'Dual Rail' technology envisions short painting lines and 100% automation through integrated application concepts.
A complete painting line, almost 30% shorter, with fully automatic paint application, highly flexible and with a capacity of more than 50 units per hour?
Yep, it's a reality. According to Dürr Systems, Inc. (Auburn Hills, MI) such a line will be put into operation this year.
Short painting lines save money on two counts: investment and operating costs. Dürr's new solvent-based, 3-wet process is all about full automation (exterior and interior robot paint application) offering the possibility of short painting lines, high transfer efficiency, minimum color change losses, consistent quality and reduced energy demand.
Typically, robots are accompanied by fail-safe protection—backup zones with manual applicators—adding length to the line as well as potential quality problems.
Another way to compensate for a robot down is to reassign the painting scopes in the affected station to the remaining robots, a strategy called "degrade." System capacity needs to be considered for this strategy, though. If a temporary reduction of the system capacity is acceptable, a line can manage with the number of robots required for optimum output. But if that's not the case, redundancy has to be built into the robot station.
The degrade concept has become state-of-the-art in exterior application. In interior application, however, the connections are more complex. In interior painting, not only are painting robots used, but also robots for handling and opening and closing doors and hoods. In standard interior painting setups with only one traveling rail per side, handling robots share the rail with painting robots—so they can't be used for various jobs.
According to Dürr, this inflexible situation with its related disadvantages is solved by the company's "dual rail" technology. The setup consists of a robot cell with two traveling rails per each side, laid out above one another with painting robots on the lower rail, and handling robots on the upper one. This way, they can act completely independent of each other, and a mutual overtaking is now possible, filling an important requisite for degrade mode.
Dürr says that an important feature of its Ecopaint robot concept is high flexibility of the overall system, another essential factor for degrade. Thus, a hood opener can also open doors and a painting robot can replace handling robots. And the local separation of painting and handling leads to a shortening of the station length.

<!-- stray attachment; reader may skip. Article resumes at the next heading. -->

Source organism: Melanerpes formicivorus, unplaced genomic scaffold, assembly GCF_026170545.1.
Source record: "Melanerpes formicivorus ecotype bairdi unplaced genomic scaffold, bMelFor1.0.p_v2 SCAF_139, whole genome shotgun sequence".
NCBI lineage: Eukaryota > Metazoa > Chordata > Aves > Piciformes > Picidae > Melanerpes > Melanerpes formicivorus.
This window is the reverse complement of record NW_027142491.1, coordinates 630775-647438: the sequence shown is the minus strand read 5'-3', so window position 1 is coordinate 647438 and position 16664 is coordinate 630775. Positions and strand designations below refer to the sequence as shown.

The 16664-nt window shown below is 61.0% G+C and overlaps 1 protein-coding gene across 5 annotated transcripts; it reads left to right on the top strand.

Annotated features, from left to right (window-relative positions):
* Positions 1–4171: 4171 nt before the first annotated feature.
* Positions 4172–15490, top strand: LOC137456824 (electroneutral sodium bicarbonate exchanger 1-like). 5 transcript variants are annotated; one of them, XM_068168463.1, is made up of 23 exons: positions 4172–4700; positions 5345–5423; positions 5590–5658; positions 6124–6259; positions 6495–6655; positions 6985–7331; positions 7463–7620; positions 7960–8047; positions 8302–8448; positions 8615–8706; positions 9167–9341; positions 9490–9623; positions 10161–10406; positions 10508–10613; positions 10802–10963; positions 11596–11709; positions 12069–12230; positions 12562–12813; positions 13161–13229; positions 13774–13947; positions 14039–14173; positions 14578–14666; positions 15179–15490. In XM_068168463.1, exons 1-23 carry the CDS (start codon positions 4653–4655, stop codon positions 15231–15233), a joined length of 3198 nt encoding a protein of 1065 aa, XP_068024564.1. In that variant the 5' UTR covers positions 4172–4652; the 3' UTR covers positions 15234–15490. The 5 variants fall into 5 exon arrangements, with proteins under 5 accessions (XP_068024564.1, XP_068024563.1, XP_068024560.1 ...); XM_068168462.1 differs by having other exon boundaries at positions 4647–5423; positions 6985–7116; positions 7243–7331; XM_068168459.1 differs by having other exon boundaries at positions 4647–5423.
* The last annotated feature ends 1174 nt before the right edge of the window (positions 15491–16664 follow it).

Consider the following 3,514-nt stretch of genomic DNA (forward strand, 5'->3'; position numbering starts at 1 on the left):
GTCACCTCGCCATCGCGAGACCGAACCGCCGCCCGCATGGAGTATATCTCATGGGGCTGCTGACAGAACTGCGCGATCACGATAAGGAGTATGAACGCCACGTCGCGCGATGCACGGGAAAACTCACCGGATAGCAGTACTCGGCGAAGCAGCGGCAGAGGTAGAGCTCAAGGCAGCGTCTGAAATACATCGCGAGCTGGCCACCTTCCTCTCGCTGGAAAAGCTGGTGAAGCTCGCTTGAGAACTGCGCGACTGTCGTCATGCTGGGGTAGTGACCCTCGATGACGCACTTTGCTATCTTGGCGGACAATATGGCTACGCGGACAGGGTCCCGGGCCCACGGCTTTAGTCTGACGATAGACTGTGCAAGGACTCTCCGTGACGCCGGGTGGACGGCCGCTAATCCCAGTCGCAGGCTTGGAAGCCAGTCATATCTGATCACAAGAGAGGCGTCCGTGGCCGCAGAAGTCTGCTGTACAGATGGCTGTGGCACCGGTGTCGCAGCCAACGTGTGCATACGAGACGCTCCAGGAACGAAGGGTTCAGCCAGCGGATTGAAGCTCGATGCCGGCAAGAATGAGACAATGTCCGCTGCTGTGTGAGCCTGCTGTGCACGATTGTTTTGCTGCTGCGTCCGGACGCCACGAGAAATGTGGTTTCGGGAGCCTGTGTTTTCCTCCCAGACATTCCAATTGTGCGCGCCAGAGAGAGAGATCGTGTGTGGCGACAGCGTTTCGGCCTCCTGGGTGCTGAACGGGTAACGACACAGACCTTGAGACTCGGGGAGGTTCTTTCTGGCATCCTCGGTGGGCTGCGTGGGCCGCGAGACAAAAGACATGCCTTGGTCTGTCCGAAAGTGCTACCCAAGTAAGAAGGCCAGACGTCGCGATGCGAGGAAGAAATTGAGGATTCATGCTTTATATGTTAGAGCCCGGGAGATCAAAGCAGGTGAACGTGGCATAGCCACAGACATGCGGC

With this setup, says Dürr, the degrade challenges are fundamentally solved, and backup zones can be eliminated. When the interior and exterior stations are considered together, however, there are still too many robots, creating redundancy. Combining the interior and exterior application (in other words: a robot of the interior station would become an all-rounder) would allow the exterior station to be laid out optimally without redundancy. The all-rounder robot could paint interior and exterior and open doors and hoods.
Traditionally, says Dürr, the problem with this concept is that atomizers typically couldn't be used equally well for interior and exterior surfaces—and with both narrow and wide paint patterns—while still maintaining high transfer efficiency and finish appearance quality.
The company's answer to this is its EcoBell2 HX, a merger of its EcoBell2 for exterior painting and EcoBell2 HD for interior application—an atomizer for all cases.
The company has big dreams for its all-case atomizer. With few exceptions, most painting lines worldwide are designed as line concepts, with one application step following another. This linear process, says Dürr, has been necessitated by the differing applicators for the individual paint applications. Pneumatic atomizers for interior painting, bells for the first base coat application, pneumatic atomizers again for the second base coat application. But these sequential steps may no longer be necessary with the EcoBell2 HX, Dürr says.
Modular or integrated concepts, where a vehicle is painted completely, inside and out, in one station, would be conceivable. The advantages of such a system are clear: maximum painting time relative to total cycle time, reduction of color change loss, and high flexibility concerning the total system capacity are a few. By switching individual modules on or off, it's foreseeable that such a system would make it possible to react to market demands considerably faster than is the case today.